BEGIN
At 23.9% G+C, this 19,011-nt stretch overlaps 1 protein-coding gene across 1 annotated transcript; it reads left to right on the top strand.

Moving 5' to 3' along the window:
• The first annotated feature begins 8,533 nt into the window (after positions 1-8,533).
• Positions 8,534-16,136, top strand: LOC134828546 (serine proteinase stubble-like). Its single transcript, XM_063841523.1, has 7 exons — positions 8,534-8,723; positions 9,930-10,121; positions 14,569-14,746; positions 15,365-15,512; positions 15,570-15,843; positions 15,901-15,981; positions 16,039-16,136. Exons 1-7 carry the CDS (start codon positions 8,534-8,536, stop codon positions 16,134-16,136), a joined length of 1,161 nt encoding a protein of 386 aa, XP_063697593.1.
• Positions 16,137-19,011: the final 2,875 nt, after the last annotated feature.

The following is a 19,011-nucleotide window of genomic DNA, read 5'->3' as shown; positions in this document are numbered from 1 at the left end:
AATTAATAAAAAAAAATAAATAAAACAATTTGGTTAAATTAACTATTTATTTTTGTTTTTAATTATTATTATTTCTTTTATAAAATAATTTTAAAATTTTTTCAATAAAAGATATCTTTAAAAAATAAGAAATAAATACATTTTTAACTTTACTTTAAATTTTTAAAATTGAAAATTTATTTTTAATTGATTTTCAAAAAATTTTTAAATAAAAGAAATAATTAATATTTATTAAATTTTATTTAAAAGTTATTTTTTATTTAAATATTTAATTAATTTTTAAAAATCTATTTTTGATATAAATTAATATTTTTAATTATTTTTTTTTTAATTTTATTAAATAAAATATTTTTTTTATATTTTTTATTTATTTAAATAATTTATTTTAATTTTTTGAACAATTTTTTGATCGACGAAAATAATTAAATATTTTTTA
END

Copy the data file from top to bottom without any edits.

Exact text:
At 23.9% G+C, this 19,011-nt stretch overlaps 1 protein-coding gene across 1 annotated transcript; it reads left to right on the top strand.

Moving 5' to 3' along the window:
• The first annotated feature begins 8,533 nt into the window (after positions 1-8,533).
• Positions 8,534-16,136, top strand: LOC134828546 (serine proteinase stubble-like). Its single transcript, XM_063841523.1, has 7 exons — positions 8,534-8,723; positions 9,930-10,121; positions 14,569-14,746; positions 15,365-15,512; positions 15,570-15,843; positions 15,901-15,981; positions 16,039-16,136. Exons 1-7 carry the CDS (start codon positions 8,534-8,536, stop codon positions 16,134-16,136), a joined length of 1,161 nt encoding a protein of 386 aa, XP_063697593.1.
• Positions 16,137-19,011: the final 2,875 nt, after the last annotated feature.

The following is a 19,011-nucleotide window of genomic DNA, read 5'->3' as shown; positions in this document are numbered from 1 at the left end:
AATTAATAAAAAAAAATAAATAAAACAATTTGGTTAAATTAACTATTTATTTTTGTTTTTAATTATTATTATTTCTTTTATAAAATAATTTTAAAATTTTTTCAATAAAAGATATCTTTAAAAAATAAGAAATAAATACATTTTTAACTTTACTTTAAATTTTTAAAATTGAAAATTTATTTTTAATTGATTTTCAAAAAATTTTTAAATAAAAGAAATAATTAATATTTATTAAATTTTATTTAAAAGTTATTTTTTATTTAAATATTTAATTAATTTTTAAAAATCTATTTTTGATATAAATTAATATTTTTAATTATTTTTTTTTTAATTTTATTAAATAAAATATTTTTTTTATATTTTTTATTTATTTAAATAATTTATTTTAATTTTTTGAACAATTTTTTGATCGACGAAAATAATTAAATATTTTTTA